Anderson v. Unum Life Insurance Company of America

Filing 15

ORDER AND OPINION dismissing Anderson's 2 complaint with prejudice and entering judgment in favor of Unum on its counterclaim in the amount of $27,986.34. Signed by Judge Susan Webber Wright on 1/14/2014. (ks)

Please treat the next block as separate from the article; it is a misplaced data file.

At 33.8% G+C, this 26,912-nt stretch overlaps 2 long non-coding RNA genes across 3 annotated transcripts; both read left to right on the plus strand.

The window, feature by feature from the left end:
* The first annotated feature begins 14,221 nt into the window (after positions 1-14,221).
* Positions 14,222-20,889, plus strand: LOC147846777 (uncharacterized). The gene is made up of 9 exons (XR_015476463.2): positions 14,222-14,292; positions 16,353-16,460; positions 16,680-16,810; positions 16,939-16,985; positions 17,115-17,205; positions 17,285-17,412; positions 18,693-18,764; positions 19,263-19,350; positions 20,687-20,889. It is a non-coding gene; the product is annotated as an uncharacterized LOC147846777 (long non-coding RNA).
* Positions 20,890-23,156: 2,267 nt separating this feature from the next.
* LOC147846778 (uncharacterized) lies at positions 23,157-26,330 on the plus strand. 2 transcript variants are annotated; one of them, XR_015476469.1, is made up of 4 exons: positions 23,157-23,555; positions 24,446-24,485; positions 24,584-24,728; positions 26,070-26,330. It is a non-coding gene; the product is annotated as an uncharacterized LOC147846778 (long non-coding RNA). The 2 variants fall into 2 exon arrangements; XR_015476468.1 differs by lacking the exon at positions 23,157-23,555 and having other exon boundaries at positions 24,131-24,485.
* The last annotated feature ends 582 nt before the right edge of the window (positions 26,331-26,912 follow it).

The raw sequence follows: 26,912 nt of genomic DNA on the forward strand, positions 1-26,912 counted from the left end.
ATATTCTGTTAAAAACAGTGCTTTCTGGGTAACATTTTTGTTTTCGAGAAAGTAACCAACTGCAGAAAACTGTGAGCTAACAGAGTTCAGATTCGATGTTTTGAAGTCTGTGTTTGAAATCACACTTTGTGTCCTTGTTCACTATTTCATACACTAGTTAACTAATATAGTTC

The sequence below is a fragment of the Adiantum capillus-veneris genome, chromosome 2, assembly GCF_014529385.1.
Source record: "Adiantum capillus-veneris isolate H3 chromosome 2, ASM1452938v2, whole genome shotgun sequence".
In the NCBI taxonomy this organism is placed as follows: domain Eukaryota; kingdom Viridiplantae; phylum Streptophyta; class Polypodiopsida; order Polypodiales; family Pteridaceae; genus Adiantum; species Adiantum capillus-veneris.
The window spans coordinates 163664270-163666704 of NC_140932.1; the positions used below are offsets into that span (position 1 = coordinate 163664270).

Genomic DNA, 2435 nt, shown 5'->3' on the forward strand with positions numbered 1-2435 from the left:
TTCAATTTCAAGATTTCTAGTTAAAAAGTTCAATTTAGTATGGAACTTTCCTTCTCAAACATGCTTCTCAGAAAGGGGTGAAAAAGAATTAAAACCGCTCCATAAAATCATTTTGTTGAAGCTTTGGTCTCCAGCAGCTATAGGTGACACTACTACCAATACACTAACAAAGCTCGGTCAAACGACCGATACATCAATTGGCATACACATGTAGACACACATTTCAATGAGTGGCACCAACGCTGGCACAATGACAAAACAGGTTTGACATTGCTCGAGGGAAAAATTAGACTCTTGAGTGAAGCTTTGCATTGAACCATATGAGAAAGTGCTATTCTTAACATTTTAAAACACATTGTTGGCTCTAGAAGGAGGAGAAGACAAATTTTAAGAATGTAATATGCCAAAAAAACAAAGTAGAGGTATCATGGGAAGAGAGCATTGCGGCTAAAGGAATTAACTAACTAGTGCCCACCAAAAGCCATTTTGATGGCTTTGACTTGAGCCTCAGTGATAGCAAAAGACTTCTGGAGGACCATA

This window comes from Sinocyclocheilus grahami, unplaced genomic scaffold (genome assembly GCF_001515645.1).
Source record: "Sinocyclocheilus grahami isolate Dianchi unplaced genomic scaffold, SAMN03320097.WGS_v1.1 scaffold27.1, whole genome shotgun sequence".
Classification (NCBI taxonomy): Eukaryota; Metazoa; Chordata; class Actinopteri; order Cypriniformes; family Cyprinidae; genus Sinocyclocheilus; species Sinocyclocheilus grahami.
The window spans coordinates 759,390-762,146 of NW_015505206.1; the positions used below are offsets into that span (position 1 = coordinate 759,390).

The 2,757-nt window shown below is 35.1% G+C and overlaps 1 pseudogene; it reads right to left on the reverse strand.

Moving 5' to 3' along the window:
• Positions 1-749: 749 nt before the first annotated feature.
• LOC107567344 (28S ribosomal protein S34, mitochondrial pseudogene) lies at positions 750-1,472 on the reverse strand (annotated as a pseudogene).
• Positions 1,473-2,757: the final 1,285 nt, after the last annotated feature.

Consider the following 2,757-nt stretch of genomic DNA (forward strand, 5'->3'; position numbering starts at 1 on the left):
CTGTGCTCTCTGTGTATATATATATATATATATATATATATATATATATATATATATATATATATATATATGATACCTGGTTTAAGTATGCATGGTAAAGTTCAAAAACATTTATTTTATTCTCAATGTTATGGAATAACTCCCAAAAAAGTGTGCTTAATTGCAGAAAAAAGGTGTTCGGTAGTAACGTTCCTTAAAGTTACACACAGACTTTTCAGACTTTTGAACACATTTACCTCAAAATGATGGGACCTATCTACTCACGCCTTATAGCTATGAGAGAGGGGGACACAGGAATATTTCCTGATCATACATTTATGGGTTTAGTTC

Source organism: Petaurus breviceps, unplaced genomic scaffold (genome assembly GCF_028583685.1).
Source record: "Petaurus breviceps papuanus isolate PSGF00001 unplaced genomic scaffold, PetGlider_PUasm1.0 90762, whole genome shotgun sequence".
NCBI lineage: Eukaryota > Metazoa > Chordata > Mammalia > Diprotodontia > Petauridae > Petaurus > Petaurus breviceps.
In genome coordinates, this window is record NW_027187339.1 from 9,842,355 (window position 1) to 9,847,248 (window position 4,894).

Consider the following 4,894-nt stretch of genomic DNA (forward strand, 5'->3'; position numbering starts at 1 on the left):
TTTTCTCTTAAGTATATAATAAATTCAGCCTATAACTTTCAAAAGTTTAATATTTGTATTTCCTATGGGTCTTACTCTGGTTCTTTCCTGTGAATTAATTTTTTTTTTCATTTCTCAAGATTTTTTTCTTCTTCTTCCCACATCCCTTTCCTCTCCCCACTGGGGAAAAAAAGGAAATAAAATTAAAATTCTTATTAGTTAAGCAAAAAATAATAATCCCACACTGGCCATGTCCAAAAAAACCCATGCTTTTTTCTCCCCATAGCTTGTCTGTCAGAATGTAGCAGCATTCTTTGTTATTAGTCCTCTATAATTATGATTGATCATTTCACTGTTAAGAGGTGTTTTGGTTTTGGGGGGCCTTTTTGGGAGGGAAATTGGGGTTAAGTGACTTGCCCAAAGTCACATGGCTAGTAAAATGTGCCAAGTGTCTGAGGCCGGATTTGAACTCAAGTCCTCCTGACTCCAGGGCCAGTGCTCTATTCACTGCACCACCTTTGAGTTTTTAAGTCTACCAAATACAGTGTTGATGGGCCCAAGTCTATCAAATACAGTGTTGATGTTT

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IN THE UNITED STATES DISTRICT COURT EASTERN DISTRICT OF ARKANSAS PINE BLUFF DIVISION SHEILA ANDERSON, * * Plaintiff, * vs. * * * UNUM LIFE INSURANCE COMPANY * OF AMERICA d/b/a UNUM, * * Defendant. * _______________ UNUM LIFE INSURANCE COMPANY OF AMERICA d/b/a UNUM, Counter Claimant vs. SHEILA ANDERSON, Counter Defendant No. 5:12-cv-00208-SWW * * * * * * * * * * * * OPINION AND ORDER Sheila Anderson brings this action pursuant to the Employee Retirement Income Security Act (ERISA), 29 U.S.C. § 1001 et seq., seeking a determination that Unum Life Insurance Company of America d/b/a Unum (Unum) is not entitled to reimbursement for the amount of overpayment she received from Unum. Unum counterclaims, seeking equitable restitution in the amount of overpayment received by Anderson. For the reasons that follow, the Court dismisses Anderson’s complaint with prejudice and enters judgment in favor of Unum on its counterclaim. I. During her employment with Tyson Foods, Inc., Anderson was covered under an ERISAgoverned Unum group long term disability policy. The policy provided benefits based on a percentage of a claimant’s basic monthly earnings reduced by certain income benefits, including Social Security benefits. Anderson filed for long term disability benefits per the terms of the policy and Unum approved her claim by letter dated January 7, 2008. In that letter, Unum provided Anderson with relevant policy language about the reduction of benefits stating, “[y]our plan provides you with 60 percent of your basic monthly earnings reduced by certain other income benefits you may receive, such as Social Security, State Disability, Workers’ Compensation, and Pension.” On February 19, 2008, Unum sent Anderson a letter stating that per the term of her policy, Social Security benefits were considered other sources of income which could reduce the amount of her long term disability benefits. At the time, Anderson was applying for Social Security disability benefits. In its February 2008 letter, Unum enclosed a Disability Payment Option/Reimbursement Agreement, which permitted Anderson to select whether to allow Unum to calculate and deduct future sources of other income and offset her long term disability benefits or receive the full amount of the benefits with reimbursement to be made by Anderson at a later date. In the Disability Payment Option/Reimbursement Agreement, signed and dated April 17, 2008, Anderson selected Option B, which allowed Unum to calculate future sources of other income and deduct them from her current award of long term disability benefits. Unum states that on September 23, 2008, a representative of Unum contacted Anderson by telephone to inquire about the status of her Social Security benefits. During this telephone -2- conversation, which is documented in the record, Unum claims that Anderson stated she did not want Unum to calculate future Social Security benefits and deduct them from her long term disability benefits, stating that “[s]he needs the money at this time.” Unum states that Anderson was informed that she would have to repay any amount of benefits received by the Social Security Administration and that she acknowledged repayment was required. The Social Security Administration denied Anderson’s claim for Social Security benefits and Anderson appealed. On September 30, 2010, Anderson received notification from the Social Security Administration that it had reached a fully favorable decision in regards to her appeal of the denial of her claim for Social Security disability benefits. Anderson was informed that she would receive benefits retroactive to July 18, 2007. On December 3, 2010, Unum sent a letter to Anderson requesting an update on the status of her claim for Social Security disability benefits. In its letter, Unum reminded Anderson that her long term disability benefits may be reduced by her receipt of Social Security benefits. On March 7, 2011, Unum sent a letter to Anderson in which it noted that it had been notified that Anderson received a Fully Favorable Decision letter from the Social Security Administration. Unum requested from Anderson a copy of the notice of award she received from the Social Security Administration. On April 12, 2011, Unum estimated the overpayment to Anderson with regards to her receiving Social Security benefits and that amount was $33,986.40. Unum sent Anderson a letter dated that same day notifying her of the overpayment and steps that could be taken to repay. On May 13, 2011, Unum sent a followup letter to Anderson as it had received no response concerning its previous overpayment letter and Anderson had not returned telephone -3- calls. On May 19, 2011, Unum again sent a letter to Anderson concerning the overpayment and stating that “[w]e would like to work with you to resolve this overpayment issue.” On May 18, 2011, Anderson’s attorney sent a letter to Unum stating that she was not repaying any of the amount of overpayment alleged to be due under the terms of her policy. The letter stated: As to your request for repayment I find your demand grossly inflated as you will see by the Social Security documents. A second point is that Ms. Anderson owes UNUM nothing. She did not agree to repay UNUM any overpayment. On the Disability payment Options/Reimbursement Agreement signed by Ms. Anderson she chose option “B”. That Option requires UNUM to estimate the deductible benefits and reduce her disability benefits accordingly. According to your attached calculation it appears that you are alleging that UNUM failed to comply with the agreement and now you wish Ms. Anderson to repay them for their mistake. On May 26, 2011, Unum sent Anderson’s attorney a letter indicating how to effectuate an appeal of its overpayment decision. The letter also indicated that Unum had determined that a recalculation of the overpayment was necessary and that after deducting attorney fee credits from the amount of overpayment, the new amount of overpayment is $27,986.34. On July 5, 2011 (and again on July 12, 2011), Anderson’s attorney requested an appeal of the amount of overpayment, stating as follows: I am receipt of your letter dated May 26, 2011. I have reviewed same with my client and Ms. Anderson is of the opinion that she was justified on relying on UNUM to follow through on her choice of option B and “estimate and reduce for other resources of income.” Ms. Anderson asserts that this choice constituted a contract with UNUM, with contract term with which UNUM failed to comply. Ms. Anderson was without knowledge that UNUM failed to comply with the contract terms and was justified in relying that UNUM was complying with said contract terms. -4- On July 27, 2011, the Appeals Specialist to whom Anderson’s appeal had been assigned notified Anderson that the overpayment calculation was correct. In her decision, the Appeals Specialist referenced the section of Unum’s policy that calls for offset of long term disability benefits from awards of Social Security benefits. The Appeals Specialist noted that even though Anderson had requested Unum to calculate other sources of income and deduct them from her benefits, she had retracted that agreement when contacted by Unum’s representative and stated that she needed the money now. II. Unum asserts an equitable right to recover overpayments made to Anderson pursuant to 29 U.S.C. § 1132(a)(3). That section provides that “[a] participant, beneficiary, or fiduciary” may bring a civil action “(A) to enjoin any act or practice which violates any provision of this subchapter or the terms of the plan, or (B) to obtain other appropriate equitable relief (i) to redress such violations or (ii) to enforce any provisions of this subchapter or the terms of the plan.” Anderson acknowledges that Unum is a fiduciary under ERISA and that its counterclaim is brought to enforce the overpayment provision of the policy. In addition, Anderson does not dispute that Unum seeks equitable relief under § 1132(a)(3)(B) of ERISA. But even had Anderson disputed the equitable nature of the relief Unum is seeking, the Court finds that because Unum seeks reimbursement for amounts paid to Anderson from a third-party source, the Social Security Administration, Unum’s counterclaim constitutes a request for equitable relief under § 1132(a)(3)(B), thereby allowing Unum reimbursement for the amount of overpayment. See Dillard’s Inc. v. Liberty Life Assur. Co., 456 F.3d 894 (8th Cir. 2006) (long-term disability -5- insurer was entitled to equitable relief under ERISA in form of reimbursement of overpayments caused by employee’s receipt of Social Security disability benefits; insurer’s claim qualified as equitable claim under § 1332(a)(3)(B) of ERISA because it sought “a particular share of a specifically identified fund–all overpayments resulting from the payment of social security benefits.”); Unum Life Ins. Co. of America v. Davis, No. 1:08cv00052, 2009 WL 4884218 (E.D. Ark. Dec. 9, 2009) (same). Anderson, however, argues that the doctrine of laches bars Unum’s claim for reimbursement for any overpayment. Anderson argues that Unum waited approximately two years before it raised its alleged right to reimbursement and that by not complying with its contractual obligation and fiduciary duty to reduce her disability benefits by an estimated amount of her Social Security benefits as set forth in Option B of the Disability Payment Options/Reimbursement Agreement, Unum slept on its rights, thereby prejudicing her. “‘Laches applies when a claimant inexcusably delays in asserting its claim and thereby unduly prejudices the party against whom the claim is ultimately asserted.’” Greater St. Louis Cost. Laborers Welfare Fund v. Park-Mark, Inc., 700 F.3d 1130, 1136 (8th Cir. 2012) (quoting Hubbard Feeds, Inc. v. Animal Feed Supplement, Inc., 182 F.3d 598, 602 (8th Cir. 1999)). Because laches is an equitable defense, the doctrine is flexible. Citizens and Landowners Against the Miles City/New Underwood Powerline v. Secretary, United States Dept. of Energy, 683 F.2d 1171, 1174 (8th Cir. 1982). No fixed or arbitrary period of time controls its applicability. Id. -6- The Court finds Anderson’s reliance on the doctrine of laches to be misplaced. Unum did not represent that it was contractually bound to reduce Anderson’s payments if she selected Option B of the Disability Payment Options/Reimbursement Agreement; rather, Option B only provided that “[i]f other sources of benefits are estimated, the disability benefit will be adjusted when the insurer received proof of the amount awarded....” (emphasis added). Cf. Unum Life Ins. Co. of America v. Miller, No. 2:11-cv-129, 2012 WL 3099997 (E.D. KY. July 30, 2012) (interpreting same language and finding no contractually binding obligation to reduce beneficiary’s payments by selecting Option B). Moreover, Anderson had notice that her disability benefits were not being reduced when she received them and there is nothing indicating that Unum has slept on its rights or prejudiced Anderson. Rather, the record shows that Unum has been in constant contact with Anderson, recalculated her overpayment, and allowed her an appeal of the overpayment determination. Cf. id. (rejecting beneficiary’s argument that he reasonably relied on Unum’s compliance with his selection of Option B on the Reimbursement Agreement where beneficiary’s benefit payments from Unum never decreased at any point and beneficiary had advance notice that his payments were not being reduced despite his request for reduction of benefits). Accordingly, Unum’s claim for reimbursement of overpayment is not barred by laches. III. For the foregoing reasons, the Court dismisses Anderson’s complaint with prejudice and -7- enters judgment in favor of Unum on its counterclaim in the amount of $27,986.34.1 IT IS SO ORDERED this 14th day of January 2014. /s/Susan Webber Wright UNITED STATES DISTRICT JUDGE 1 Unum also seeks attorney’s fees, costs, and prejudgment and postjudgment interest but it does not brief those issues and set forth appropriate calculations. Unum may file an appropriate motion seeking such relief. See, e.g., Christianson v. Poly-America, Inc. Medical Ben. Plan, 412 F.3d 935, 940 (8th Cir. 2005) (factors to be considered in awarding attorney’s fees under ERISA) (citing Lawrence v. Westerhaus, 749 F.2d 494, 496 (8th Cir. 1984) (per curiam)); Mansker v. TMG Life Ins. Co., 54 F.3d 1322, 1331 (8th Cir. 1995) (“28 U.S.C. § 1961 provides the proper measure for determining rates of both prejudgment and postjudgment interest” under ERISA). -8-